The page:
iPhone app purchasers may sue Apple Inc over allegations that the company monopolized the market for iPhone apps by not allowing users to purchase them outside the App Store, leading to higher prices, a U.S. appeals court ruled on Thursday.

It’s pretty hard to get much less expensive than free. I’ve spoken first-hand to developers who can’t make their app sustainable at even $0.99, so they have to make it free with garbage ads supporting it.

Take it further and the plain fact is that Android is the donminat platform and has no such restrictions. Hardly a monopoly.

That said, you do buy directly from Apple, not the developers, so this is probably the right move. They don’t have a chance of winning, though.

→ U.S. appeals court revives antitrust lawsuit against Apple

From Reuters:

iPhone app purchasers may sue Apple Inc over allegations that the company monopolized the market for iPhone apps by not allowing users to purchase them outside the App Store, leading to higher prices, a U.S. appeals court ruled on Thursday.

It’s pretty hard to get much less expensive than free. I’ve spoken first-hand to developers who can’t make their app sustainable at even $0.99, so they have to make it free with garbage ads supporting it.

Take it further and the plain fact is that Android is the dominant platform and has no such restrictions. Hardly a monopoly.

That said, you do buy directly from Apple, not the developers, so this is probably the right move. They don’t have a chance of winning, though.

🔗 What Romance Really Means After 10 Years of Marriage

Over at NYMag, Heather Havrilesky writes on notions of romance a decade plus into a marriage:

And it’s another thing entirely when you start to grow an alien in your belly, one that makes you sharp-tongued and menacing, and then one day it finally comes out, all covered in white slime! That is next-level romance right there! And then, suddenly, all you do is talk to the hairless alien and feed it with your own body (a miracle!), bragging about how you make food from thin air like a GOD, and then, once the alien goes to bed, you say JESUS I’M EXHAUSTED and OUCH MY BOOBS HURT and then you pass out in a smelly, unattractive heap. That’s survival! Once you have kids, even in a first-world country, you enter a kind of simulation of third-world living. You’re feeding one kid with your body while your husband crouches on the floor of a dressing room at the mall, wiping excrement off the other kid’s butt. You and your spouse are slogging through the slop of survival together.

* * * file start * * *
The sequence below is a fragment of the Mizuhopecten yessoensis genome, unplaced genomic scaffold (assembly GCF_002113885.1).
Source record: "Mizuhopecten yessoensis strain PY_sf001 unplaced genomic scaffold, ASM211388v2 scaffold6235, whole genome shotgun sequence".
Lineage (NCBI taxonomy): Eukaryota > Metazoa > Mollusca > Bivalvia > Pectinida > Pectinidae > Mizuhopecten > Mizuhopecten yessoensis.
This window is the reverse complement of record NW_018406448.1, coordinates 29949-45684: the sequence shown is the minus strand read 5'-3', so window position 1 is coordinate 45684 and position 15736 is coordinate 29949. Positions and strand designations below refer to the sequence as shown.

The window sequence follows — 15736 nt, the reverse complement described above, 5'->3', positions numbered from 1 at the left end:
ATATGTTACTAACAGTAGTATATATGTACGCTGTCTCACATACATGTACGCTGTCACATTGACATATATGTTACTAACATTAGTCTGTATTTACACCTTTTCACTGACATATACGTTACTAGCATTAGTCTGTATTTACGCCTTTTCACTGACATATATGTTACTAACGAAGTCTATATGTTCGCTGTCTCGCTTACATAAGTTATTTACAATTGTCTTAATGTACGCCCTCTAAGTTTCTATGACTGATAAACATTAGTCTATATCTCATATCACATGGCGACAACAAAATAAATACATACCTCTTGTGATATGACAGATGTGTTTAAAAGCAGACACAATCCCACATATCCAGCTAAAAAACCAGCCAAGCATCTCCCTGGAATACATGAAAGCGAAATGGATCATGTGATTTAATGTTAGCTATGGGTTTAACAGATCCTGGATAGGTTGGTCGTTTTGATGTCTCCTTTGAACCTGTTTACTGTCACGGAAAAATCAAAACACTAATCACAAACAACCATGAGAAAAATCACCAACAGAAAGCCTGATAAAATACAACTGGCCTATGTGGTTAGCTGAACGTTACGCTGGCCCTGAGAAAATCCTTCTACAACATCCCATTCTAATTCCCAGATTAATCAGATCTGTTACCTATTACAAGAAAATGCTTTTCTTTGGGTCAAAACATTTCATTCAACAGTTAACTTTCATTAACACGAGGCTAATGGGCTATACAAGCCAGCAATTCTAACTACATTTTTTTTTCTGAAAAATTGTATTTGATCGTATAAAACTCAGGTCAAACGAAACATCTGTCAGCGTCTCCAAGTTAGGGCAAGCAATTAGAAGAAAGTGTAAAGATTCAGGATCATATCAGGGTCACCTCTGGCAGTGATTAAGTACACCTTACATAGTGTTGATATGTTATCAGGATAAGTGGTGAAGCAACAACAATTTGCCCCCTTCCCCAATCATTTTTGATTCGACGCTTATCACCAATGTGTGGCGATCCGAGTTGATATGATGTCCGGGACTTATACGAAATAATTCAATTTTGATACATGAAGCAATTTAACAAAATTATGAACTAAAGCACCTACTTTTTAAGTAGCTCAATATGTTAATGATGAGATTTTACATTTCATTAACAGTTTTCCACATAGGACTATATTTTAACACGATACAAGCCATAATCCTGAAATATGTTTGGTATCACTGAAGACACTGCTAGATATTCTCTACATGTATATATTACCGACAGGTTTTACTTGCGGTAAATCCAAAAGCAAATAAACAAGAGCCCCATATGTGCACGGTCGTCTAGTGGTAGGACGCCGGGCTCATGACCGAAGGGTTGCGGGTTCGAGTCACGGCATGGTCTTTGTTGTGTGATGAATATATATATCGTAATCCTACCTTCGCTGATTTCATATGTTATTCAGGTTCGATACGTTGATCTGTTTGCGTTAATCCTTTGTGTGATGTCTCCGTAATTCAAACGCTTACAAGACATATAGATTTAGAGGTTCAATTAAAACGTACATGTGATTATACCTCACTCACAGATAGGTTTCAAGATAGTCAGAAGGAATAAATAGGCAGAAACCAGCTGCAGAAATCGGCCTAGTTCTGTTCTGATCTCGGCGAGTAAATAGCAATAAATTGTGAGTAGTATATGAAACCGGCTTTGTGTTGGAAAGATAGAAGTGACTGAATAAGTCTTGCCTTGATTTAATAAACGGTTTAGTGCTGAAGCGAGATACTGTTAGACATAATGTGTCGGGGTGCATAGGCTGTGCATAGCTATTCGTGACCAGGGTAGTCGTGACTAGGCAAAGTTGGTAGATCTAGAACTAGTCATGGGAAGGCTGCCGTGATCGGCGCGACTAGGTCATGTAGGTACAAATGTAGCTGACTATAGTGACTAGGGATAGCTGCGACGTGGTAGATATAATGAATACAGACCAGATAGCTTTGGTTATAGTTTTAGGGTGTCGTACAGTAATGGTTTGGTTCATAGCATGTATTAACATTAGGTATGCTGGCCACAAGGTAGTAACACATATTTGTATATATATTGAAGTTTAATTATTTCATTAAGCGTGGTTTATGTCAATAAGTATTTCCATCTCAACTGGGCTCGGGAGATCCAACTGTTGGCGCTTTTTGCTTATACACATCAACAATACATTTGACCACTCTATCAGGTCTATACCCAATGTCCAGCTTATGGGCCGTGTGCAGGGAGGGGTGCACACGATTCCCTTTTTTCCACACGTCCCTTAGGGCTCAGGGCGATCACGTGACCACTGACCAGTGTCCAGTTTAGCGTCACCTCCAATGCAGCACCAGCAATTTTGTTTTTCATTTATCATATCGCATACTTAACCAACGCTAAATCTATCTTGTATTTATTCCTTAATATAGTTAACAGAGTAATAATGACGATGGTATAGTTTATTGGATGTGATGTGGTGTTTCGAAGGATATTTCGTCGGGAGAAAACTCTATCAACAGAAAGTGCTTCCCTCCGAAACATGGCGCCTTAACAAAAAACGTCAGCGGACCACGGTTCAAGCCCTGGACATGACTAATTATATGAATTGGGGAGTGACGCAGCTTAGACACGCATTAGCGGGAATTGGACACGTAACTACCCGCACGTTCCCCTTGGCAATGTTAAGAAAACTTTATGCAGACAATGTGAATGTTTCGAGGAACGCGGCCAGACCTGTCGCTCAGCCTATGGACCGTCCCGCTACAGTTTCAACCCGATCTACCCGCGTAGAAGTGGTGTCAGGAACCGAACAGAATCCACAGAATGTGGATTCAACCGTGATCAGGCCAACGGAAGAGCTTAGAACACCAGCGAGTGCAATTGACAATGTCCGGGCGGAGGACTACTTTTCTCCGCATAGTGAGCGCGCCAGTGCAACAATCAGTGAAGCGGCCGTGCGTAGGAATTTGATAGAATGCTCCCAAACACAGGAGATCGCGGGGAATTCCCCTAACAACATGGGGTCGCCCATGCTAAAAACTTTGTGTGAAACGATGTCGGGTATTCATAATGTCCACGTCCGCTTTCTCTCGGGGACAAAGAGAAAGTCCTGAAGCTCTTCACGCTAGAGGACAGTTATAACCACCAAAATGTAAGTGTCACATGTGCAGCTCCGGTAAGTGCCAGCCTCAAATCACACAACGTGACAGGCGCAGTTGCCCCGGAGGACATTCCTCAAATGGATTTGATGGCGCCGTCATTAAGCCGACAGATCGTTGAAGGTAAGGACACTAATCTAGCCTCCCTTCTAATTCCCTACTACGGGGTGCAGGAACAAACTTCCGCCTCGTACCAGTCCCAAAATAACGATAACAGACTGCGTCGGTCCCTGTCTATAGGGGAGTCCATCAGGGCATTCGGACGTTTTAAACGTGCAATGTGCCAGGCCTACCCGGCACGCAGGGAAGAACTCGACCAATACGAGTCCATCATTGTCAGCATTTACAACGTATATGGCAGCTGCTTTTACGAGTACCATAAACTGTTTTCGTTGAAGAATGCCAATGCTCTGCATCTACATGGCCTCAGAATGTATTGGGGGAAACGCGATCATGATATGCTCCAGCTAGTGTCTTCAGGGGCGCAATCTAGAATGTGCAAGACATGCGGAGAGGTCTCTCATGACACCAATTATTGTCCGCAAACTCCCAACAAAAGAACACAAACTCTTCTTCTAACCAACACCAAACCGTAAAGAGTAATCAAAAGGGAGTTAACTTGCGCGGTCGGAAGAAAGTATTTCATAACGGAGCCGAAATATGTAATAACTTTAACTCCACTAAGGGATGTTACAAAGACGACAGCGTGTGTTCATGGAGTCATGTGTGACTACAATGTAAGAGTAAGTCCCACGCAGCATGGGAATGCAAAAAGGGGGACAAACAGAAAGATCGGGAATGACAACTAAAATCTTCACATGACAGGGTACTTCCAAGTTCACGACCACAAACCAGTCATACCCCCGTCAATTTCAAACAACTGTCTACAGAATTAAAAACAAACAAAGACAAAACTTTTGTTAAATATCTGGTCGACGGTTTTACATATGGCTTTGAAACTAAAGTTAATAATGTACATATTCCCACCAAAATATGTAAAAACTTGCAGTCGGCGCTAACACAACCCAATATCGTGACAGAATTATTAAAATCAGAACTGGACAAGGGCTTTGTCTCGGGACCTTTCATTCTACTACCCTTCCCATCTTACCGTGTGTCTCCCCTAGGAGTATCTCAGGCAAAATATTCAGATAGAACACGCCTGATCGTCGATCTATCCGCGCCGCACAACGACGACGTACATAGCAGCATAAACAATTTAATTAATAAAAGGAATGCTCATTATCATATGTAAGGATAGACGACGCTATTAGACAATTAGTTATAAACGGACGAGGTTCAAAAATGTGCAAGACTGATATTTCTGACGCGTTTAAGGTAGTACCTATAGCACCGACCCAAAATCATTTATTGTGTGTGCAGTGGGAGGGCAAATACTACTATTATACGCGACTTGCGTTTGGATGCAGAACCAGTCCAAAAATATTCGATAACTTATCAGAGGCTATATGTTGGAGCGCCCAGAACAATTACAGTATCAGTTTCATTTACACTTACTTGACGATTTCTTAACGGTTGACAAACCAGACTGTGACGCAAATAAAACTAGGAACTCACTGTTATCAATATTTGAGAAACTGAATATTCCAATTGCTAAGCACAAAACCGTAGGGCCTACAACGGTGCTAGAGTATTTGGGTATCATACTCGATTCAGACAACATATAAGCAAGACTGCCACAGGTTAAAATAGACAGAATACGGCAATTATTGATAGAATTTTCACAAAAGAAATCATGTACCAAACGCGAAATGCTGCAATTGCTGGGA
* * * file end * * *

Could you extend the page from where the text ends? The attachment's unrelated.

And it’s romantic. Mark my words.

There’s truth in this article; the daily grind eventually takes us all to the grave, but joy and romance can be found when someone’s willing to walk down that road with you.

While there’s always a place for flowers, going out for a nice dinner, and the other “nice” gestures of romance, once you’ve been with someone for a while, the suspense will begin to go away. You realize this person is committed to you. One of the central ideas of this article is that North American concepts of romance are heavily influenced or based upon the suspense of the unknown. Once you accumulate years of shared experience, a confidence in your togetherness, and the pressures of work, raising a family, and getting old, if the notion that romance is rooted in suspense of the unknown can’t be changed, then of course it will feel like the romance has left the relationship. To be married is to be known. After even 10 years, you will know a shocking amount about your partner (including what they look like when they first wake up when feeling sick, which is never particularly flattering for any of us).

Find romance in the day to day. Find romance in complaining that your body is beginning to ache. Find romance in the transition to a semi-third world squalor that happens briefly after the arrival of a new baby. Find romance not in the unknown, but in the motions of surviving together.

And take your wife out for a fun evening once in a while!

Firewatch

Firewatch is the debut game from upstart Campo Santo, which is a new game studio formed by industry veterans Chris Remo and Jake Rodkins who are primarily known for their more recent work on Season 1 of Telltale’s The Walking Dead game that was released in 2012. This new effort from the team follows a 40-something year old man named Henry as he spends a summer away from home working as a remote fire watchman in Shoshone National Forest, Wyoming. Without spoiling much of the story, Henry takes a remote job in the forest to take stock of the crossroads he finds his life in after a series of unexpected events that have transformed his life into something he didn’t expect.

So, what is Firewatch?

Continue reading “Firewatch”